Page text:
Bill Kelly has hosted his final show on AM 900 CHML Hamilton and CFPL London, a casualty of last week’s restructuring in the audio division at Corus Entertainment.
With CHML for the last 17 years, the talk radio veteran had most recently been hosting the 9 a.m. – noon show, which since 2021 had been simulcast in both Hamilton and London.
Kelly devoted the last half hour of his final show Monday morning to talking about the state of media and journalism with The Bay Observer publisher John Best, the former VP of News at CHCH-TV from the early 1980s to mid-’90s, when the station boasted a 60-person news department.
“National news media will probably survive in some form. I’m actually concerned about what’s happening with local news,” Best told Kelly. “With your show gone…obviously some adjustments were made to include London, but for many, many years it was a local watering hole as the forum of our community and I just worry generally about local news. We’re already seeing news deserts. I look at Burlington as a city that really does not have the kind of coverage that a city of nearly 200,000 should have.”
“If we don’t have local news, what we’re going to have is all of these people cranking out press releases right now by the dozens. There will no longer be any kind of observant filter,” Best continued. “It will simply go from the PR people directly to the public and at some point will be taken as gospel and that’s really dangerous. That’s almost Orwellian for guys like me who have worked around the media for most of our adult lives, so it’s a concern and the answers are not readily at hand. I don’t think government funding is necessarily the answer either.”
Corporations part of the problem: Kelly
Kelly told listeners he’s not oblivious to the challenges facing media and corporate owners, but he questioned whether there needs to some acknowledgement of the role they’ve played in the decline of traditional journalism.
“I’m not oblivious to the challenges facing media and the corporations, the head offices and all this sort of stuff,” said Kelly. “I get that. And I get the fact that they have their hand out and I get the fact that they’re lobbying the federal government to give us help, give us financial aid, which was one of the reasons for the legislation which is so controversial these days. But what I don’t hear from any of them is the acknowledgement that ‘hey, maybe we’re part of the problem too. Maybe we’ve done enough to corrupt this business already, maybe subtracting and basically disarming journalists in the fashion that they have not just over the couple of years, but 10 to 20 years, has put them in the predicament they’re at.'”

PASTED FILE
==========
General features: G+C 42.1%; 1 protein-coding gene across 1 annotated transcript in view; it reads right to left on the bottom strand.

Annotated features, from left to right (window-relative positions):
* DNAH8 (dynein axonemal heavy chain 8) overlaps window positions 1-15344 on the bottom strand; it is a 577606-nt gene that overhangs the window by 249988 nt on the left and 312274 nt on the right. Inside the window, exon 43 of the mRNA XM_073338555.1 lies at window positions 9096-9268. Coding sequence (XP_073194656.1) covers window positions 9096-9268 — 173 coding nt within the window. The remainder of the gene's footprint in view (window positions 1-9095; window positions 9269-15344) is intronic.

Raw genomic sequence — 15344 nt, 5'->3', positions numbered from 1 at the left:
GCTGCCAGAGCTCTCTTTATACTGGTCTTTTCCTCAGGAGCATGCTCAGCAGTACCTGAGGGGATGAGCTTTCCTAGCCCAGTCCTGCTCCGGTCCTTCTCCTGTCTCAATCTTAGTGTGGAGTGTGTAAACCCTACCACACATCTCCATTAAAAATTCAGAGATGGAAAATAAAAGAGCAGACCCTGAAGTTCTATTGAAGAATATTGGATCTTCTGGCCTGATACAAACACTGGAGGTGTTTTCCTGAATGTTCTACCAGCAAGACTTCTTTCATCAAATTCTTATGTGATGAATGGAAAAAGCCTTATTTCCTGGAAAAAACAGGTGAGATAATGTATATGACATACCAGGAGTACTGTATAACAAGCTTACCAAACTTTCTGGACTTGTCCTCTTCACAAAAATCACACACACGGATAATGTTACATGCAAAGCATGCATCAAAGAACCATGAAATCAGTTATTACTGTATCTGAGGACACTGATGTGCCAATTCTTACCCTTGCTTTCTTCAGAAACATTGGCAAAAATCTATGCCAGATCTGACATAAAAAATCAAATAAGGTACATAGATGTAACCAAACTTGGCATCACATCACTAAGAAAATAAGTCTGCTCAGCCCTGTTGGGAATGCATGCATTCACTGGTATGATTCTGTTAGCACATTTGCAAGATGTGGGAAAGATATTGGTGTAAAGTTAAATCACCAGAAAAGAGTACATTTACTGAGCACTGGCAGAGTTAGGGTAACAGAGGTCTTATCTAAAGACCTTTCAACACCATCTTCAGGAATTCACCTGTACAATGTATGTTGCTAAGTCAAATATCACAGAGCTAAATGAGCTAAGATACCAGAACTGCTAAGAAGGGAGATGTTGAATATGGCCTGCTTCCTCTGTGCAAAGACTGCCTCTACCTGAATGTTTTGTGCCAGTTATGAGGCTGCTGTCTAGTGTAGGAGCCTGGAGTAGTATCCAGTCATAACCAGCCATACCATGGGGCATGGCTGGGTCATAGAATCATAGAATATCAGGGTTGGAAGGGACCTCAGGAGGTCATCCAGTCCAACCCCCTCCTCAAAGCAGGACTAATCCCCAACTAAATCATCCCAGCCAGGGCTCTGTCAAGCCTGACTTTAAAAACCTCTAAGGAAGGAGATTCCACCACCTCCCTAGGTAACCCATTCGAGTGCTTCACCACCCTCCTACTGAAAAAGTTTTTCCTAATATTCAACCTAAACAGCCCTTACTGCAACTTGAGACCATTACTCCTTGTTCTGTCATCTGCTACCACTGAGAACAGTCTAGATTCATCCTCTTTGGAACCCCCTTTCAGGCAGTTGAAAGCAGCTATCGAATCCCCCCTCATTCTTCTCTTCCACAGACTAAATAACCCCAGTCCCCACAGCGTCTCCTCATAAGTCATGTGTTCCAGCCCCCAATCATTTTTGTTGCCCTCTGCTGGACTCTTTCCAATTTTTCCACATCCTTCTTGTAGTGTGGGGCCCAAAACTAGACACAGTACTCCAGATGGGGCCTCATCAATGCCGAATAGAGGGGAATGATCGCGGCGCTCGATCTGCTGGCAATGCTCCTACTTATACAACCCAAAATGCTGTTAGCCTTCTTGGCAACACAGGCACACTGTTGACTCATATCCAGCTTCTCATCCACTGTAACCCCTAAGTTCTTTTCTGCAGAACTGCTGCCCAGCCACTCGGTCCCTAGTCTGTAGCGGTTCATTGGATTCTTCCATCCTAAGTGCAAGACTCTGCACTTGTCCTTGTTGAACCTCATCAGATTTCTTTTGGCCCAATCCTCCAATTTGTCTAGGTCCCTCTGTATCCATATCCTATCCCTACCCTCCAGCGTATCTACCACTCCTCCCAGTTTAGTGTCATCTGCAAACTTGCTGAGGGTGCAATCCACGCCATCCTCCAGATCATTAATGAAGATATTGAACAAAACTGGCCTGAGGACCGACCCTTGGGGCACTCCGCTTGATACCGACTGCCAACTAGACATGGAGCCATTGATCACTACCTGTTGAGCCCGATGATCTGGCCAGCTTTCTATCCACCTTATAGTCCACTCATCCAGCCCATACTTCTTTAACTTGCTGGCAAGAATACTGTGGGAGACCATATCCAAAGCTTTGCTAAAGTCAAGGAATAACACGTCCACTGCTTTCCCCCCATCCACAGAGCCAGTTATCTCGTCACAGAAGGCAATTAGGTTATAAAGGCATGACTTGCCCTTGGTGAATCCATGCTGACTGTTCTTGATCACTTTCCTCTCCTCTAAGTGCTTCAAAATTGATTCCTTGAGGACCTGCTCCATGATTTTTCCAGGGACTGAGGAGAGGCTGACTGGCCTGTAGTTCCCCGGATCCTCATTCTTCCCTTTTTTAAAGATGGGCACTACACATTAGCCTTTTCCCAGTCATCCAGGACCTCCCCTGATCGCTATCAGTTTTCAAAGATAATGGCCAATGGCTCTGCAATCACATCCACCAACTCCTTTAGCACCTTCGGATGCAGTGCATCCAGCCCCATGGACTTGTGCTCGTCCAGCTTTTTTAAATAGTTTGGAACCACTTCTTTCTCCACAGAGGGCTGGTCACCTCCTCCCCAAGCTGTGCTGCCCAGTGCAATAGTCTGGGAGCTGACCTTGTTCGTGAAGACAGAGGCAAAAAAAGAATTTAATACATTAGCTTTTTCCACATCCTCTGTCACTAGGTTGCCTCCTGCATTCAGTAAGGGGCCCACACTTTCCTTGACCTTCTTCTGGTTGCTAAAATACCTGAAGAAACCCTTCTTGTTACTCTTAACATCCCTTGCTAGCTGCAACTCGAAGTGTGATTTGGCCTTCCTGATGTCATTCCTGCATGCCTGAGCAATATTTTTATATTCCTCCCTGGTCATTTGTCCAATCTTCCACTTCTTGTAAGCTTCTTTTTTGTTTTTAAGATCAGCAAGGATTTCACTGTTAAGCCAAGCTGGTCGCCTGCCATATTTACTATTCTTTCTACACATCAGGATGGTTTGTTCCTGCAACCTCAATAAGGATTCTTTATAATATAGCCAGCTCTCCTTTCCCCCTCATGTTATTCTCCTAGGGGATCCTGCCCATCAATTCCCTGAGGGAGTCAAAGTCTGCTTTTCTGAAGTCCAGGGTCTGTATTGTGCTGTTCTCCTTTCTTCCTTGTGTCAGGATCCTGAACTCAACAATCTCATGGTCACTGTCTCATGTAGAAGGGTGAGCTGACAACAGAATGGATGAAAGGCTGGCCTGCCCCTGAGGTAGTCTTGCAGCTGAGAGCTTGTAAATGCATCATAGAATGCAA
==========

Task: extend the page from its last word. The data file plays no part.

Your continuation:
“They’ve been part of the problem for the longest time,” he continued. “They’re concerned about the bottom line, so we’re going to make cuts whether it’s Lisa LaFlamme at CTV…Dan [McLean] and Connie [Smith] from CHCH some years ago, and on and on it goes. Then people stop listening or stop reading and all of a sudden revenues go down. They don’t seem to understand that for you or me, or Joe or Joanne Public, the conduit here and the connection with the media in this country is with the people who present it. It’s the authors, it’s the writers, the newscasters, the news anchors, that’s who you want and if you’re going to blow them out of the equation, you’ve lost the public. They’re going to go someplace else and that’s what they’ve done, they’ve gone to social media.”
“I don’t think I thought the practice of journalism would be this fragile in my time,” added Best. But there it is. It’s kind of a gloomy thing to say, but I don’t think we can ignore the fact that the news business is in trouble.”
Kelly signed off by thanking family, friends and supporters, who have flooded social media with a mix of well wishes and chagrin at the show’s departure from the CHML lineup. He made special mention of former Director of Business Operations & Program Director Jeff Storey, who was among those also caught up in last week’s job cuts, after nearly 30 years with the company.
The veteran talk host alluded in his final sign off to continuing the show on an alternate platform. Kelly’s more than four-decade broadcasting career has also included 13 seasons as a stadium announcer for the Hamilton Tiger-Cats. He additionally served nine years as a Hamilton City Councillor from 1997 – 2005.
Corus Entertainment says the Alex Pierson Show, which originates from 640 Toronto (CFIQ-AM), will now be simulcast in the 9 a.m. – noon time slot on CHML.
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